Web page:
Sometimes the symptoms of a fistula can be mistaken for the symptoms of another condition. A number of tests and investigations may be done to find out exactly what is causing the symptoms.
It’s important to know whether a fistula has developed because of a cancer that is growing, or as a result of previous treatment. This is because the way the fistula is managed will be different depending on why it has developed.
Your doctor will ask about your symptoms and talk to you about any surgery or treatment you've had in the past. They may also need to do a physical examination of the affected area. As many fistulas can develop in the pelvic area, some people feel embarrassed by this procedure. If you would prefer to be examined by a doctor of the same sex as you, just let your doctor or nurse know.
The kind of tests used will depend on the symptoms you have and the area of the body that is affected. Your doctor or nurse will explain the investigations to you and will answer any questions you have. Some of the tests that can be used are:
Methylene blue test
This is used to help diagnose a fistula involving the vagina and bowel. A tampon is placed into the vagina and then some harmless blue dye (methylene) is placed into the back passage. After about 10-15 minutes the tampon will be removed. Blue staining on the tampon shows that there is a fistula.
CT (computerised tomography) scan
A CT scan takes a series of x-rays that build up a three-dimensional picture of the inside of your body. The scan is painless but takes about 10-30 minutes. CT scans use a small amount of radiation, which will be very unlikely to harm you and will not harm anyone you come into contact with. You will be asked not to eat or drink for at least four hours before the scan. A CT scan can be used to identify a fistula and show exactly which parts of the body are affected.
MRI (magnetic resonance imaging) scan
This test is similar to a CT scan, but uses magnetism instead of x-rays to build up a detailed picture of an area of your body. During the scan you will be asked to lie very still on the couch inside a long tube for about 30 minutes. It is painless but can be uncomfortable, and some people can feel a bit claustrophobic during the scan. It is noisy, but you will be given ear plugs or headphones.
Sometimes a liquid that shows up on x-rays is used to help show the structures of the body affected by the fistula. The liquid is called a contrast medium. It can be injected into a vein in your arm or inserted into the part of the body that is affected, such as the bladder, the vagina or a fistula opening on the skin. The liquid is completely harmless.
The different types of contrast x-ray are explained below:
To help diagnose a fistula involving the bladder, the contrast medium is inserted into the bladder using a thin, rubber tube (catheter).
This test can help to show whether there is a fistula involving the vagina. A thin, rubber tube (catheter), which has a small balloon on the end, is inserted into the vagina. The balloon is then inflated to block the opening of the vagina before the contrast liquid is injected into the vagina through the catheter. X-rays of the vagina are then taken, and any leakage of the liquid will show the position and size of a fistula.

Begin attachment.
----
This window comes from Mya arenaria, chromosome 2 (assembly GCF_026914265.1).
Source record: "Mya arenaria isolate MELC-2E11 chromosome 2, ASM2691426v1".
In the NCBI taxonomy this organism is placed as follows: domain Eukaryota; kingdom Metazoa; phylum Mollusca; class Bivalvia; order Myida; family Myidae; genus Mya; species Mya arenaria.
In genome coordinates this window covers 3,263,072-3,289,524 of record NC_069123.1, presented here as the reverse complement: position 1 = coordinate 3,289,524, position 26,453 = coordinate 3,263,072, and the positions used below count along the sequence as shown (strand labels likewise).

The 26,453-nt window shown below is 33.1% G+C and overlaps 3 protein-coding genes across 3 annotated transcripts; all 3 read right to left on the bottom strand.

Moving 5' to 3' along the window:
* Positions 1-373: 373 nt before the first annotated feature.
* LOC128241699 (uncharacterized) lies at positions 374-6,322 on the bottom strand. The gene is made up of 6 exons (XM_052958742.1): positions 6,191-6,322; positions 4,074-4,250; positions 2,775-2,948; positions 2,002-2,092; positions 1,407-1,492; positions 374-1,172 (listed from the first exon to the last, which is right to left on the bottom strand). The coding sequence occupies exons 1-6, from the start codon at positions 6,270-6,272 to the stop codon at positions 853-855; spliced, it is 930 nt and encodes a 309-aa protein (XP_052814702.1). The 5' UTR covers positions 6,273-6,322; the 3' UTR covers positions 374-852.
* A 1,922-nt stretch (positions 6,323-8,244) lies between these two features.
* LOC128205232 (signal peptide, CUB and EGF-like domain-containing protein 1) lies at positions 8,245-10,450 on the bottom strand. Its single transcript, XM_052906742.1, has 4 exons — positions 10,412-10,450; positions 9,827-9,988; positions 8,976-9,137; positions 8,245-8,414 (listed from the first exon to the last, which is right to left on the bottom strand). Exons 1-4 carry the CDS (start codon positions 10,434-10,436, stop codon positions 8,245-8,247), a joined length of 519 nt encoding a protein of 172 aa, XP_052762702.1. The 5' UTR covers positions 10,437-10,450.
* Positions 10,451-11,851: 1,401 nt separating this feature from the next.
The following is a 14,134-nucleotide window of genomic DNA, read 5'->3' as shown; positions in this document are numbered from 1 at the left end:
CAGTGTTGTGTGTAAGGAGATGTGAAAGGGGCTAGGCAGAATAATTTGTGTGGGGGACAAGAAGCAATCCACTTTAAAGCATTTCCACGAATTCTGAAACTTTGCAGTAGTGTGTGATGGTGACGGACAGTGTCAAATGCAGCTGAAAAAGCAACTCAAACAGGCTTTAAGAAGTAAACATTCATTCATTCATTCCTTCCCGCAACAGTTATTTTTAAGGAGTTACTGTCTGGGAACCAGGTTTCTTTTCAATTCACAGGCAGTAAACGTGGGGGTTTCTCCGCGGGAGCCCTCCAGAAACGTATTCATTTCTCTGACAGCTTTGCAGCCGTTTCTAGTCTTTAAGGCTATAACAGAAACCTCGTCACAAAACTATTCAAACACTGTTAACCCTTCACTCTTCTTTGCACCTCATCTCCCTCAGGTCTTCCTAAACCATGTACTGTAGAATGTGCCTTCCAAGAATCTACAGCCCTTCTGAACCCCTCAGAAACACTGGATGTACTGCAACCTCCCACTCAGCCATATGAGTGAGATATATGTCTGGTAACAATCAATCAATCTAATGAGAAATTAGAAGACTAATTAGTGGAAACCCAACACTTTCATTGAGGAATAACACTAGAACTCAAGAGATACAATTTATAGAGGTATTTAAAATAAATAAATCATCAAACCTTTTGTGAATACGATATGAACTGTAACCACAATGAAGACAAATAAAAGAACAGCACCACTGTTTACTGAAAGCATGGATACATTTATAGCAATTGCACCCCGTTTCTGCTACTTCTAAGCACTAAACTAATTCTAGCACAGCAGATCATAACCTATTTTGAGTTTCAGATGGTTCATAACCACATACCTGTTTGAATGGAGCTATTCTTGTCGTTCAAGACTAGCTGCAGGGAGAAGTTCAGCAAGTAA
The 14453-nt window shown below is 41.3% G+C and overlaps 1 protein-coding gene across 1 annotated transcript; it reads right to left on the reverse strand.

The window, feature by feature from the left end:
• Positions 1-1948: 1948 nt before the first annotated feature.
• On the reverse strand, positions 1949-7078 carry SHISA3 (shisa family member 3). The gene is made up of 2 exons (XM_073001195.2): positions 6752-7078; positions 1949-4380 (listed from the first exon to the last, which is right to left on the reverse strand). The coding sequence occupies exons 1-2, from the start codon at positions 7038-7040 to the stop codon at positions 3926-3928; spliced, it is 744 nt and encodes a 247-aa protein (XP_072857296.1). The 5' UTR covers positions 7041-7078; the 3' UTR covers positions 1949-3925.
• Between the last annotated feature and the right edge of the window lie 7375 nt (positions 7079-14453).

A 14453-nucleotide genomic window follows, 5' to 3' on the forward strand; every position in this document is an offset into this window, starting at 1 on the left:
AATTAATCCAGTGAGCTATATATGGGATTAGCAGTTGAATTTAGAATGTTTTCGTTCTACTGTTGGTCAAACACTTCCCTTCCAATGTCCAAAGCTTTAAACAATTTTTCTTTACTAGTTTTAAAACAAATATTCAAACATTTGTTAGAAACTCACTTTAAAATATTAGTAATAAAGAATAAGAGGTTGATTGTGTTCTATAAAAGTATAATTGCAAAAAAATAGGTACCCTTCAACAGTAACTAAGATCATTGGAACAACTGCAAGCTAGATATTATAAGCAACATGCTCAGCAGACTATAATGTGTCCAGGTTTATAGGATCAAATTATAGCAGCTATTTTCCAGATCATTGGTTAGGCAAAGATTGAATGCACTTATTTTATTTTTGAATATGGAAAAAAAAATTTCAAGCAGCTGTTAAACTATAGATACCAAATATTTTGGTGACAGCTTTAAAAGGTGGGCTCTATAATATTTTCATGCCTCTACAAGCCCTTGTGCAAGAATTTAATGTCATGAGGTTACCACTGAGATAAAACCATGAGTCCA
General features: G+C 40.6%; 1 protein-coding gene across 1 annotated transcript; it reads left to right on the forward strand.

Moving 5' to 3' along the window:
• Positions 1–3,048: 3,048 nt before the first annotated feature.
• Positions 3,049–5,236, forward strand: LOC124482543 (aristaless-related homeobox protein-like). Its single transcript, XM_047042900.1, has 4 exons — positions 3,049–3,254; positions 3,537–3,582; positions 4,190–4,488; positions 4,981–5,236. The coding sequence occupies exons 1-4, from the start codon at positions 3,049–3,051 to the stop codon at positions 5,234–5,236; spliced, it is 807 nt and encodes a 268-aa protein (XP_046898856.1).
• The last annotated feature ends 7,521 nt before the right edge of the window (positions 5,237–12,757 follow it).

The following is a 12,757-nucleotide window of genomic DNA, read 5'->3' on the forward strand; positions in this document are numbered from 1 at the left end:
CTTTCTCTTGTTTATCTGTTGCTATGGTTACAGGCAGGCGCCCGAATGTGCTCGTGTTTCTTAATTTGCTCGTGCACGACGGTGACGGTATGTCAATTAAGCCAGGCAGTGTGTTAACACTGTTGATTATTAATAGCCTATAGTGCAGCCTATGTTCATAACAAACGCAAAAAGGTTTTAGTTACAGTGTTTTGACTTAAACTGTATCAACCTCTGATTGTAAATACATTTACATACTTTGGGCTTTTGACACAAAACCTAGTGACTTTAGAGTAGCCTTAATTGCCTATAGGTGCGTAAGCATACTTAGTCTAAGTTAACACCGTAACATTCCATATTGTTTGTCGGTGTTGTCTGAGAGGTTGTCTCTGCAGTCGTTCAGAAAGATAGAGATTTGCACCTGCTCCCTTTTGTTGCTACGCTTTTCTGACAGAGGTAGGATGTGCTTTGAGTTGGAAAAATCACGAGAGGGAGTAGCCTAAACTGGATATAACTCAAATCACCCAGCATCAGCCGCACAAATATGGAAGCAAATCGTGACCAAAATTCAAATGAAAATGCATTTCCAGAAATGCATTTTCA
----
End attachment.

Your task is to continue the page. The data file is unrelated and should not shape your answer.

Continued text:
A very small catheter or blunt needle is inserted into the opening of the fistula on the skin. The contrast liquid is then injected into the fistula and x-rays are taken.
Intravenous urogram (IVU/IVP)
This test, also known as an intravenous pyelogram, can help show a fistula involving the bladder and kidneys. It is done in the hospital x-ray department and takes about an hour.
A dye is injected into a vein, usually in the arm, and flows through the bloodstream to the kidneys. The doctor can watch the passage of the dye on an x-ray screen and see any abnormalities in the kidneys, bladder and the rest of the urinary system.
The dye will probably make you feel hot and flushed for a few minutes, but this feeling gradually disappears. You may feel some discomfort in your abdomen, but this will only be for a short time. You should be able to go home as soon as the test is over.
These tests can be done to look for a fistula involving the digestive system. Barium is a substance that shows up on x-rays and can be given as a drink or in an enema. You may need to have an empty bowel before your barium x-ray so that a clear picture can be seen. Your hospital will give you instructions, but it is likely that you will be asked to take a laxative on the day before the test and to drink plenty of fluids.
Depending on which part of the body is being investigated, you'll either be given a drink of liquid containing the barium (a barium meal or swallow) or an enema of a liquid containing the barium (a barium enema). The doctor can watch the passage of the barium through your digestive system on a screen and can see any abnormalities.
Examination under anaesthetic (EUA)
This allows your doctor to carefully examine the areas affected by the fistula while you are under a general anaesthetic. The doctor can do a thorough examination without causing you any discomfort.